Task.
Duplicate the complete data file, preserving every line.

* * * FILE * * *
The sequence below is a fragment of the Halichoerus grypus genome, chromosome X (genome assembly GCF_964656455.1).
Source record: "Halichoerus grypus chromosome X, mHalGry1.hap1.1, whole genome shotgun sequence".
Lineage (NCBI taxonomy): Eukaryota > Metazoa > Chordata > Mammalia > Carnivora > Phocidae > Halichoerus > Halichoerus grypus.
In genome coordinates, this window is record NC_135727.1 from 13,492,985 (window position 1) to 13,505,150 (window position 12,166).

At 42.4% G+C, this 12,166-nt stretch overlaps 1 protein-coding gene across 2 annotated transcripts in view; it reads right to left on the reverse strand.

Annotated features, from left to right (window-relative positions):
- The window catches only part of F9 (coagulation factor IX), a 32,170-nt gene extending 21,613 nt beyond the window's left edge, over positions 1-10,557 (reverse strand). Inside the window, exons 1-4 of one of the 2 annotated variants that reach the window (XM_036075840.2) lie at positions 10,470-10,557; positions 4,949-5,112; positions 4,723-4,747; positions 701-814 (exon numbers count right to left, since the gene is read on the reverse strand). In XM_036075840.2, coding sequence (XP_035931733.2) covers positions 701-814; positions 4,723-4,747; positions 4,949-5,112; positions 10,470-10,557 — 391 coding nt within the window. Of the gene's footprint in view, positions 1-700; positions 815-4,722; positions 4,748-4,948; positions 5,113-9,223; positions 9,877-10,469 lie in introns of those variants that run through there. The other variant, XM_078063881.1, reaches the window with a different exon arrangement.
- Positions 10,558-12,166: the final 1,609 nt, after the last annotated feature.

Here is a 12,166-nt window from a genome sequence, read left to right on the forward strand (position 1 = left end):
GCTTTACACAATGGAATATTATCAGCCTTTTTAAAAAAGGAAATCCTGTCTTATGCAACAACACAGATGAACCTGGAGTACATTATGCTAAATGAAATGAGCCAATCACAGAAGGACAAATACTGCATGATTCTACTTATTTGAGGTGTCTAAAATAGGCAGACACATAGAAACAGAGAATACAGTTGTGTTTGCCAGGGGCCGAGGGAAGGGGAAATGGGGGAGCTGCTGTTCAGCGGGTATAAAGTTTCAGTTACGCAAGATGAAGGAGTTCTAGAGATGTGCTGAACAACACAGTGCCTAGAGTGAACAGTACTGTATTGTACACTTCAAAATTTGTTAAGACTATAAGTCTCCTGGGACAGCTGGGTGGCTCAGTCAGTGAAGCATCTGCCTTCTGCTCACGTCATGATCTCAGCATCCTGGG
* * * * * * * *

The sequence below is a fragment of the Halichoerus grypus genome, chromosome X (genome assembly GCF_964656455.1).
Source record: "Halichoerus grypus chromosome X, mHalGry1.hap1.1, whole genome shotgun sequence".
Lineage (NCBI taxonomy): Eukaryota > Metazoa > Chordata > Mammalia > Carnivora > Phocidae > Halichoerus > Halichoerus grypus.
In genome coordinates, this window is record NC_135727.1 from 13,492,985 (window position 1) to 13,505,150 (window position 12,166).

At 42.4% G+C, this 12,166-nt stretch overlaps 1 protein-coding gene across 2 annotated transcripts in view; it reads right to left on the reverse strand.

Annotated features, from left to right (window-relative positions):
- The window catches only part of F9 (coagulation factor IX), a 32,170-nt gene extending 21,613 nt beyond the window's left edge, over positions 1-10,557 (reverse strand). Inside the window, exons 1-4 of one of the 2 annotated variants that reach the window (XM_036075840.2) lie at positions 10,470-10,557; positions 4,949-5,112; positions 4,723-4,747; positions 701-814 (exon numbers count right to left, since the gene is read on the reverse strand). In XM_036075840.2, coding sequence (XP_035931733.2) covers positions 701-814; positions 4,723-4,747; positions 4,949-5,112; positions 10,470-10,557 — 391 coding nt within the window. Of the gene's footprint in view, positions 1-700; positions 815-4,722; positions 4,748-4,948; positions 5,113-9,223; positions 9,877-10,469 lie in introns of those variants that run through there. The other variant, XM_078063881.1, reaches the window with a different exon arrangement.
- Positions 10,558-12,166: the final 1,609 nt, after the last annotated feature.

Here is a 12,166-nt window from a genome sequence, read left to right on the forward strand (position 1 = left end):
GCTTTACACAATGGAATATTATCAGCCTTTTTAAAAAAGGAAATCCTGTCTTATGCAACAACACAGATGAACCTGGAGTACATTATGCTAAATGAAATGAGCCAATCACAGAAGGACAAATACTGCATGATTCTACTTATTTGAGGTGTCTAAAATAGGCAGACACATAGAAACAGAGAATACAGTTGTGTTTGCCAGGGGCCGAGGGAAGGGGAAATGGGGGAGCTGCTGTTCAGCGGGTATAAAGTTTCAGTTACGCAAGATGAAGGAGTTCTAGAGATGTGCTGAACAACACAGTGCCTAGAGTGAACAGTACTGTATTGTACACTTCAAAATTTGTTAAGACTATAAGTCTCCTGGGACAGCTGGGTGGCTCAGTCAGTGAAGCATCTGCCTTCTGCTCACGTCATGATCTCAGCATCCTGGG